• Renal Failure Deferasirox can cause acute renal failure and death, particularly in patients with comorbidities and those who are in the advanced stages of their hematologic disorders. Evaluate baseline renal function prior to starting or increasing deferasirox dosing in all patients. Deferasirox is contraindicated in adult and pediatric patients with eGFR less than 40 mL/min/1.73m2. Measure serum creatinine in duplicate prior to initiation of therapy. Monitor renal function at least monthly. For patients with baseline renal impairment or increased risk of acute renal failure, monitor renal function weekly for the first month, then at least monthly. Reduce the starting dose in patients with preexisting renal disease. During therapy, increase the frequency of monitoring and modify the dose for patients with an increased risk of renal impairment, including use of concomitant nephrotoxic drugs, and pediatric patients with volume depletion or overchelation [see Dosage and Administration (2.1, 2.4, 2.5), Warnings and Precautions (5.1), Adverse Reactions (6.1, 6.2)].Hepatic Failure Deferasirox can cause hepatic injury including hepatic failure and death. Measure serum transaminases and bilirubin in all patients prior to initiating treatment, every 2 weeks during the first month, and at least monthly thereafter. Avoid use of deferasirox in patients with severe (Child-Pugh C) hepatic impairment and reduce the dose in patients with moderate (Child-Pugh B) hepatic impairment [see Dosage and Administration (2.4), Warnings and Precautions (5.2)]. Gastrointestinal Hemorrhage Deferasirox can cause gastrointestinal (GI) hemorrhages, which may be fatal, especially in elderly patients who have advanced hematologic malignancies and/or low platelet counts. Monitor patients and discontinue deferasirox for suspected GI ulceration or hemorrhage [see Warnings and Precautions (5.3)].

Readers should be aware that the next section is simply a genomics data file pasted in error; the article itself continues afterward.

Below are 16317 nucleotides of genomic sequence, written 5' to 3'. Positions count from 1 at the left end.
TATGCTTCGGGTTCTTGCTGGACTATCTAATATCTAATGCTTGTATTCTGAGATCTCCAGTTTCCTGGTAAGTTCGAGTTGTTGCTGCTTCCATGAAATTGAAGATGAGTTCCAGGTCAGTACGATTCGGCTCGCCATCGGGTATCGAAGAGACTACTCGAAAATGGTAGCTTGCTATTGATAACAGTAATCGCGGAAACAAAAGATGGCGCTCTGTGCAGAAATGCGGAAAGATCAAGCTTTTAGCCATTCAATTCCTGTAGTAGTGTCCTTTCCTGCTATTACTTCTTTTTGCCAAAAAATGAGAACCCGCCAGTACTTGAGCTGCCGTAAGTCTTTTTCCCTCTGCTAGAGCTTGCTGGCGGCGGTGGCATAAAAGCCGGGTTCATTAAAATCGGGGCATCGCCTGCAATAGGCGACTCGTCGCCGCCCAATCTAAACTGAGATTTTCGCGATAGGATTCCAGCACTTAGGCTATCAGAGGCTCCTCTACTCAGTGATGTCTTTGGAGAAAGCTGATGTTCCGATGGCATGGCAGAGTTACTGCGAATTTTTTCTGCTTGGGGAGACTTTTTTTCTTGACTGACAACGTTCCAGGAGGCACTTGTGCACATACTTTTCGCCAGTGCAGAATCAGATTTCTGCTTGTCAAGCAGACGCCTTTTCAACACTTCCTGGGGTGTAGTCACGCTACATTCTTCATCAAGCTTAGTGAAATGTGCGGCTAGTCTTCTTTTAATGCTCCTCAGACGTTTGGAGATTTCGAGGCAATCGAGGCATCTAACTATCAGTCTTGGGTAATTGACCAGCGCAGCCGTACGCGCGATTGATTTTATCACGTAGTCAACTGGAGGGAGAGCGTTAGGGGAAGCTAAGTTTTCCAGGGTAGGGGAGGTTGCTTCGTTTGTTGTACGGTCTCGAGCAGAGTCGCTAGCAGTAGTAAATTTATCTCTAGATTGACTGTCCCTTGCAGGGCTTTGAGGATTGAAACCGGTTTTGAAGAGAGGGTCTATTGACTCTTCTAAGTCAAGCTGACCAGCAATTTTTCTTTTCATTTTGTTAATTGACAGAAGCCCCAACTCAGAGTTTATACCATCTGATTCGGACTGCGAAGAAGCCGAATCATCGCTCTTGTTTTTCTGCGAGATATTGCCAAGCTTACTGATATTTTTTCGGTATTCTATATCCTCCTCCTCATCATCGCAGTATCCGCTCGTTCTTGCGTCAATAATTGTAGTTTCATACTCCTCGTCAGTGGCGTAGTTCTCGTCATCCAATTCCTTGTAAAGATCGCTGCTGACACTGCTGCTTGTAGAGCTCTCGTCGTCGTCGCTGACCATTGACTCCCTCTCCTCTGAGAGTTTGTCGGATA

1.1 Treatment Of Chronic Iron Overload Due To Blood Transfusions (Transfusional Iron Overload)

Deferasirox tablets for oral suspension are indicated for the treatment of chronic iron overload due to blood transfusions (transfusional hemosiderosis) in patients 2 years of age and older.

1.3 Limitations Of Use

Controlled clinical trials of deferasirox with myelodysplastic syndromes (MDS) and chronic iron overload due to blood transfusions have not been performed [see Clinical Studies (14)]. The safety and efficacy of deferasirox when administered with other iron chelation therapy have not been established.

2.1 Transfusional Iron Overload